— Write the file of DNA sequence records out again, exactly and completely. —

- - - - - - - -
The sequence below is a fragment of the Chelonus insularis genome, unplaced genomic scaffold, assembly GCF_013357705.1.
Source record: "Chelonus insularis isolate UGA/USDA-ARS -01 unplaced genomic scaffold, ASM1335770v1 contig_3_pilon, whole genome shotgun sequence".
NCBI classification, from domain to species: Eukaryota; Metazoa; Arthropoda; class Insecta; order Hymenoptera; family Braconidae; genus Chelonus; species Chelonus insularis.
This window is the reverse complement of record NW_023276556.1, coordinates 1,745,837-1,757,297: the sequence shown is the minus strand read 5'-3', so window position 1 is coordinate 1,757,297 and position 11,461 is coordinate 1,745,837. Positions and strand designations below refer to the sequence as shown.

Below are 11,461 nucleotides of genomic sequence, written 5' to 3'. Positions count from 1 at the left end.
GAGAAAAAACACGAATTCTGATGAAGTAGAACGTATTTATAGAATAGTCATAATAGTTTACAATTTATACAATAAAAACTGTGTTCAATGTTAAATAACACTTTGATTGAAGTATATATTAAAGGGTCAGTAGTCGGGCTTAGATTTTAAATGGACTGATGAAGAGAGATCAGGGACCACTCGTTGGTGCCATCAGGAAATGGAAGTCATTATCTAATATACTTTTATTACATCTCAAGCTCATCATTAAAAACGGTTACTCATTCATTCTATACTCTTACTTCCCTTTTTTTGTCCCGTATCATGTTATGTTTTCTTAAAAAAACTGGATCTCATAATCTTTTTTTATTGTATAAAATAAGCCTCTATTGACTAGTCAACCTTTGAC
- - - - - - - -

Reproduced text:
The sequence below is a fragment of the Chelonus insularis genome, unplaced genomic scaffold, assembly GCF_013357705.1.
Source record: "Chelonus insularis isolate UGA/USDA-ARS -01 unplaced genomic scaffold, ASM1335770v1 contig_3_pilon, whole genome shotgun sequence".
NCBI classification, from domain to species: Eukaryota; Metazoa; Arthropoda; class Insecta; order Hymenoptera; family Braconidae; genus Chelonus; species Chelonus insularis.
This window is the reverse complement of record NW_023276556.1, coordinates 1,745,837-1,757,297: the sequence shown is the minus strand read 5'-3', so window position 1 is coordinate 1,757,297 and position 11,461 is coordinate 1,745,837. Positions and strand designations below refer to the sequence as shown.

Below are 11,461 nucleotides of genomic sequence, written 5' to 3'. Positions count from 1 at the left end.
GAGAAAAAACACGAATTCTGATGAAGTAGAACGTATTTATAGAATAGTCATAATAGTTTACAATTTATACAATAAAAACTGTGTTCAATGTTAAATAACACTTTGATTGAAGTATATATTAAAGGGTCAGTAGTCGGGCTTAGATTTTAAATGGACTGATGAAGAGAGATCAGGGACCACTCGTTGGTGCCATCAGGAAATGGAAGTCATTATCTAATATACTTTTATTACATCTCAAGCTCATCATTAAAAACGGTTACTCATTCATTCTATACTCTTACTTCCCTTTTTTTGTCCCGTATCATGTTATGTTTTCTTAAAAAAACTGGATCTCATAATCTTTTTTTATTGTATAAAATAAGCCTCTATTGACTAGTCAACCTTTGAC